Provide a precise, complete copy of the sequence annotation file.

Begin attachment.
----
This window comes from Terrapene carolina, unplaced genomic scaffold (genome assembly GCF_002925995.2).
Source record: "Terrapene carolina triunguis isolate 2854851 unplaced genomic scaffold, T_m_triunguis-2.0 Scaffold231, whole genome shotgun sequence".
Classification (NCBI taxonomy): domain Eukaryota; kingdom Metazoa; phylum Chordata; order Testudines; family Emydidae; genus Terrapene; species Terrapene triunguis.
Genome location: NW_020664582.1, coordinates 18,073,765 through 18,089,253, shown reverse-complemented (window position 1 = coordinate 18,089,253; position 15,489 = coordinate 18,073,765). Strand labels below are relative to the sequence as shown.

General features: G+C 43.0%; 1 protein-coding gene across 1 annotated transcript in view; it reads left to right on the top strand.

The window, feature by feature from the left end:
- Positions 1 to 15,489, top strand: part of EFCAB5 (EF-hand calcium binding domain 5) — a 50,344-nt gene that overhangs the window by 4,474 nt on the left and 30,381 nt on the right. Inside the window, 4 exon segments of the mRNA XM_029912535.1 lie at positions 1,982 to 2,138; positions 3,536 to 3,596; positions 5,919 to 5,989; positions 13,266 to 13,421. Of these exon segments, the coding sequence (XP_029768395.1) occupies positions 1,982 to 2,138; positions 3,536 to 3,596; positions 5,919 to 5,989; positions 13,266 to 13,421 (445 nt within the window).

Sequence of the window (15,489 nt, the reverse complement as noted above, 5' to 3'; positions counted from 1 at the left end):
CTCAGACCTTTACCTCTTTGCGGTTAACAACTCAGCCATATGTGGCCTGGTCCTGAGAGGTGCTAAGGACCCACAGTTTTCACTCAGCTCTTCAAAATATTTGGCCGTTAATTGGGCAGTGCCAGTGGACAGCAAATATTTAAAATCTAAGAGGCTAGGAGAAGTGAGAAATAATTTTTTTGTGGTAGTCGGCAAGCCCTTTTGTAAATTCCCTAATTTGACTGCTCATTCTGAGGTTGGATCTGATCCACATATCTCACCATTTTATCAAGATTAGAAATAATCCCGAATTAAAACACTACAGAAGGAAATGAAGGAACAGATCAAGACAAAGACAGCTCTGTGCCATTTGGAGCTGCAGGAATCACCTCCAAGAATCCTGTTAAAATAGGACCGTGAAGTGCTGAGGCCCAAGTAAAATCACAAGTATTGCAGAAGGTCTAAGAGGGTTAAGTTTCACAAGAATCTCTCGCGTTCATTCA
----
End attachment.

This window comes from Terrapene carolina, unplaced genomic scaffold (genome assembly GCF_002925995.2).
Source record: "Terrapene carolina triunguis isolate 2854851 unplaced genomic scaffold, T_m_triunguis-2.0 Scaffold231, whole genome shotgun sequence".
Classification (NCBI taxonomy): domain Eukaryota; kingdom Metazoa; phylum Chordata; order Testudines; family Emydidae; genus Terrapene; species Terrapene triunguis.
Genome location: NW_020664582.1, coordinates 18,073,765 through 18,089,253, shown reverse-complemented (window position 1 = coordinate 18,089,253; position 15,489 = coordinate 18,073,765). Strand labels below are relative to the sequence as shown.

General features: G+C 43.0%; 1 protein-coding gene across 1 annotated transcript in view; it reads left to right on the top strand.

The window, feature by feature from the left end:
- Positions 1 to 15,489, top strand: part of EFCAB5 (EF-hand calcium binding domain 5) — a 50,344-nt gene that overhangs the window by 4,474 nt on the left and 30,381 nt on the right. Inside the window, 4 exon segments of the mRNA XM_029912535.1 lie at positions 1,982 to 2,138; positions 3,536 to 3,596; positions 5,919 to 5,989; positions 13,266 to 13,421. Of these exon segments, the coding sequence (XP_029768395.1) occupies positions 1,982 to 2,138; positions 3,536 to 3,596; positions 5,919 to 5,989; positions 13,266 to 13,421 (445 nt within the window).

Sequence of the window (15,489 nt, the reverse complement as noted above, 5' to 3'; positions counted from 1 at the left end):
CTCAGACCTTTACCTCTTTGCGGTTAACAACTCAGCCATATGTGGCCTGGTCCTGAGAGGTGCTAAGGACCCACAGTTTTCACTCAGCTCTTCAAAATATTTGGCCGTTAATTGGGCAGTGCCAGTGGACAGCAAATATTTAAAATCTAAGAGGCTAGGAGAAGTGAGAAATAATTTTTTTGTGGTAGTCGGCAAGCCCTTTTGTAAATTCCCTAATTTGACTGCTCATTCTGAGGTTGGATCTGATCCACATATCTCACCATTTTATCAAGATTAGAAATAATCCCGAATTAAAACACTACAGAAGGAAATGAAGGAACAGATCAAGACAAAGACAGCTCTGTGCCATTTGGAGCTGCAGGAATCACCTCCAAGAATCCTGTTAAAATAGGACCGTGAAGTGCTGAGGCCCAAGTAAAATCACAAGTATTGCAGAAGGTCTAAGAGGGTTAAGTTTCACAAGAATCTCTCGCGTTCATTCA